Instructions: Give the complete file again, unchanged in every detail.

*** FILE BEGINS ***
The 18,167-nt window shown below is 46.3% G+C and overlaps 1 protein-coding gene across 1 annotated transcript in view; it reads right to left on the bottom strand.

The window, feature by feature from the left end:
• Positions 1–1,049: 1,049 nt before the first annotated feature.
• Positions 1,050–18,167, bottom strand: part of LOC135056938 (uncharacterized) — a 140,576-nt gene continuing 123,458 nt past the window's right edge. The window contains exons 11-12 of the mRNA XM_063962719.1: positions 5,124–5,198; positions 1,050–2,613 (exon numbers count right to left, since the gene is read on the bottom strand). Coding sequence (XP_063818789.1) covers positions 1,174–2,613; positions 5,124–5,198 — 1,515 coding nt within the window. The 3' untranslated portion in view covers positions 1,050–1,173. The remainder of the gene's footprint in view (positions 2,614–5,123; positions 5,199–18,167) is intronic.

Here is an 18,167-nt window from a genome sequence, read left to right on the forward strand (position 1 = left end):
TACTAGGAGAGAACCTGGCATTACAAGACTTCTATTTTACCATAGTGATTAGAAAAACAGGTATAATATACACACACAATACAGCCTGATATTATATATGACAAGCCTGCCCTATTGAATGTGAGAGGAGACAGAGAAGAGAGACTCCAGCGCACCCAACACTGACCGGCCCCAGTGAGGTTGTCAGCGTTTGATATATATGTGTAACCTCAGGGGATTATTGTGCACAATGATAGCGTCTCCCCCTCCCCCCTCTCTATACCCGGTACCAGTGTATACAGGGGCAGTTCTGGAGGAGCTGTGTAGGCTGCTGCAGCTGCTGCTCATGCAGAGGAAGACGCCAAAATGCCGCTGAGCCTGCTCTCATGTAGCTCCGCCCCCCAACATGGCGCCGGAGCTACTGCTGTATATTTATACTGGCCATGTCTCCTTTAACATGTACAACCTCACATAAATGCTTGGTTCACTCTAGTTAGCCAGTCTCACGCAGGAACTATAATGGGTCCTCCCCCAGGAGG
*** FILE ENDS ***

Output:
The 18,167-nt window shown below is 46.3% G+C and overlaps 1 protein-coding gene across 1 annotated transcript in view; it reads right to left on the bottom strand.

The window, feature by feature from the left end:
• Positions 1–1,049: 1,049 nt before the first annotated feature.
• Positions 1,050–18,167, bottom strand: part of LOC135056938 (uncharacterized) — a 140,576-nt gene continuing 123,458 nt past the window's right edge. The window contains exons 11-12 of the mRNA XM_063962719.1: positions 5,124–5,198; positions 1,050–2,613 (exon numbers count right to left, since the gene is read on the bottom strand). Coding sequence (XP_063818789.1) covers positions 1,174–2,613; positions 5,124–5,198 — 1,515 coding nt within the window. The 3' untranslated portion in view covers positions 1,050–1,173. The remainder of the gene's footprint in view (positions 2,614–5,123; positions 5,199–18,167) is intronic.

Here is an 18,167-nt window from a genome sequence, read left to right on the forward strand (position 1 = left end):
TACTAGGAGAGAACCTGGCATTACAAGACTTCTATTTTACCATAGTGATTAGAAAAACAGGTATAATATACACACACAATACAGCCTGATATTATATATGACAAGCCTGCCCTATTGAATGTGAGAGGAGACAGAGAAGAGAGACTCCAGCGCACCCAACACTGACCGGCCCCAGTGAGGTTGTCAGCGTTTGATATATATGTGTAACCTCAGGGGATTATTGTGCACAATGATAGCGTCTCCCCCTCCCCCCTCTCTATACCCGGTACCAGTGTATACAGGGGCAGTTCTGGAGGAGCTGTGTAGGCTGCTGCAGCTGCTGCTCATGCAGAGGAAGACGCCAAAATGCCGCTGAGCCTGCTCTCATGTAGCTCCGCCCCCCAACATGGCGCCGGAGCTACTGCTGTATATTTATACTGGCCATGTCTCCTTTAACATGTACAACCTCACATAAATGCTTGGTTCACTCTAGTTAGCCAGTCTCACGCAGGAACTATAATGGGTCCTCCCCCAGGAGG